An affidavit from special agent Edward Smith further alleged Wheat and company had marketed a bodybuilding nutritional supplement that actually contained Verve—a liquid concoction featuring the “date rape” drug gamma hydroxybutyrate (GHB) and gamma butyrolactone (GBL), a cleaning solvent. The company allegedly masked the harsh chemicals’ taste with blue Kool-Aid and sugar, and stored the product in 55-gallon drums in a storage facility in Duluth, Ga. Officials reported a cooperating defendant stated the product was later repackaged as a cleaning solution and included labeling against human consumption in order to conceal the products true intent.

The pile of allegations also includes Hi-Tech employee Brad Watkins, who is accused of selling fake Ecstasy tablets bearing a playboy bunny imprint. The tablets tested negative for MDMA, the active ingredient in Ecstasy, but tested positive for Clobenzorex, an illegal stimulant. Tests on similar pills in the company’s Belize operation produced similar results.

In addition to all these charges, the company currently faces a lawsuit for its partnership with fellow stimulant supplement manufacturer, Newton, N.J.-based NVE Pharmaceuticals, which has also been under fire from the feds over the past couple of years. The companies joined forces to make an “herbal” sex supplement branded as Sigra, but Dutch officials seized over half a million packets of the product and noted tests revealed sildenafil, the active ingredient in Viagra.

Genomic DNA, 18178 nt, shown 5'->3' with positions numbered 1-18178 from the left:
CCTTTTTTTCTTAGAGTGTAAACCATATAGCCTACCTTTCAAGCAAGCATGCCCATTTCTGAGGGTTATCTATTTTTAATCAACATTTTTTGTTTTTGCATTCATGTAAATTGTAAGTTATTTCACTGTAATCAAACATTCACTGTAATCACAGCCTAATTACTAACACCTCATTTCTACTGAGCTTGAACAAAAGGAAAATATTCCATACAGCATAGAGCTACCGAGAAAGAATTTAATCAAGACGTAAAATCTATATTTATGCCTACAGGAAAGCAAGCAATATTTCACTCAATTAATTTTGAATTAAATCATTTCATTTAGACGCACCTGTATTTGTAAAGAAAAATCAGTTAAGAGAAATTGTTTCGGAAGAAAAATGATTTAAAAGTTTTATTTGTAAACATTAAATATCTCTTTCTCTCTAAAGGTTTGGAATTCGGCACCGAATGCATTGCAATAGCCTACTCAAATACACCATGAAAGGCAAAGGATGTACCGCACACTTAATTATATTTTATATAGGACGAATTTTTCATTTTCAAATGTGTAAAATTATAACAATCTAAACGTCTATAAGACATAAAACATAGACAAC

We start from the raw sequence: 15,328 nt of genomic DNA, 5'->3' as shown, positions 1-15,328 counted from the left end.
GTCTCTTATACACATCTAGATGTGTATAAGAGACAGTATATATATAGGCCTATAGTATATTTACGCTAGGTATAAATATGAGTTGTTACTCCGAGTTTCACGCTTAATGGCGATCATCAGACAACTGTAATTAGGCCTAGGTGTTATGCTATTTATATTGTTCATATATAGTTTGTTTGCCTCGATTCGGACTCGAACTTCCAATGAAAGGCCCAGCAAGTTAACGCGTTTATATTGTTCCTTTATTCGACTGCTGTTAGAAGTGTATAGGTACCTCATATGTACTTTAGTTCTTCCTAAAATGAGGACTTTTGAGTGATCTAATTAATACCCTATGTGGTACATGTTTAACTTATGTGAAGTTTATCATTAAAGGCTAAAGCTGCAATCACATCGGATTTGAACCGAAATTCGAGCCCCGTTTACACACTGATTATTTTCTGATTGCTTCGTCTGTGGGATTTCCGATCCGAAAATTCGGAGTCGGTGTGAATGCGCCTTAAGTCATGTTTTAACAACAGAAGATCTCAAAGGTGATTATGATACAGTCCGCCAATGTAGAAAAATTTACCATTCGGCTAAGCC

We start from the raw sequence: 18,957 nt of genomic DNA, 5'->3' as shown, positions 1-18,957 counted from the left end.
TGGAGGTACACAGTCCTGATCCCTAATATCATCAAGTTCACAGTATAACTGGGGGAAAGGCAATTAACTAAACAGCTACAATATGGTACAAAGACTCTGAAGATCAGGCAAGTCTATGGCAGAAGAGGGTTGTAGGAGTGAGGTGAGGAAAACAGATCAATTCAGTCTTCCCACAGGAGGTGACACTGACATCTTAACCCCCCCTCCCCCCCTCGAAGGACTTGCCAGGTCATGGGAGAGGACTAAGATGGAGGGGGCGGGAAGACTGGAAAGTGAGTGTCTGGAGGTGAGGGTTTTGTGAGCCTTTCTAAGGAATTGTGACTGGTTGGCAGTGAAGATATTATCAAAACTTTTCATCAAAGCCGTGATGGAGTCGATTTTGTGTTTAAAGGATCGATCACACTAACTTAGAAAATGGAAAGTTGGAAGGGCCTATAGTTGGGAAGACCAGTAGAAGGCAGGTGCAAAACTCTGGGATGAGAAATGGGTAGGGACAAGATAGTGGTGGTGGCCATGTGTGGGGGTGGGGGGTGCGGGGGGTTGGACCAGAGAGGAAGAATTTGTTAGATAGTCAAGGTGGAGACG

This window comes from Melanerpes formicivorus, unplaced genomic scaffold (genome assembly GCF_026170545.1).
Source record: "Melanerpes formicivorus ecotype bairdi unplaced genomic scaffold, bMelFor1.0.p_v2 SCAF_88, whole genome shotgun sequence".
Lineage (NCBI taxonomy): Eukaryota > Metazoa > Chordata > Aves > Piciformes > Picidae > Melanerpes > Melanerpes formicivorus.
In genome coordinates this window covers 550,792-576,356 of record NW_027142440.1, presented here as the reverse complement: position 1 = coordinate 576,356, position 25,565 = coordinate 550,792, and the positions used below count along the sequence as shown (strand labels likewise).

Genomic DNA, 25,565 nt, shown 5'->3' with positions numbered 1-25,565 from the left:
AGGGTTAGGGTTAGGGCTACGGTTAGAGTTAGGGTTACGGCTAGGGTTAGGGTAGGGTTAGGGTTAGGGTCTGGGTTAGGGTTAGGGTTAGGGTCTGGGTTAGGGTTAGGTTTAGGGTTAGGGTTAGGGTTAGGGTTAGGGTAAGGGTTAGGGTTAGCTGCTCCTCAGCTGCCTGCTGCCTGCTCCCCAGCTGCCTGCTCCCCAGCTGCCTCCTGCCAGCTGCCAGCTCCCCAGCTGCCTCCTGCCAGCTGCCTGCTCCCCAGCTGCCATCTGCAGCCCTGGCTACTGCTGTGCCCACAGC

Attorneys for Wheat and Hi-Tech maintain the defendant is needed outside jail to help comb through the countless pages of evidence, and accused the government of using excessive tactics not normally used in such a case. One representative noted Holda’s wife committed suicide after dealing with the government’s “unduly aggressive” actions, including threatening to arrest her for driving vehicles associated with the case, as well as summoning Georgia Family and Children Services case workers to investigate her fitness as a parent of her infant daughter.

Brett Bloomton, Stephen Smith’s attorney, told MSNBC: “For the allegations they are facing, these guys should not be incarcerated. There are many worse criminals out there. I know. I represent some of them.”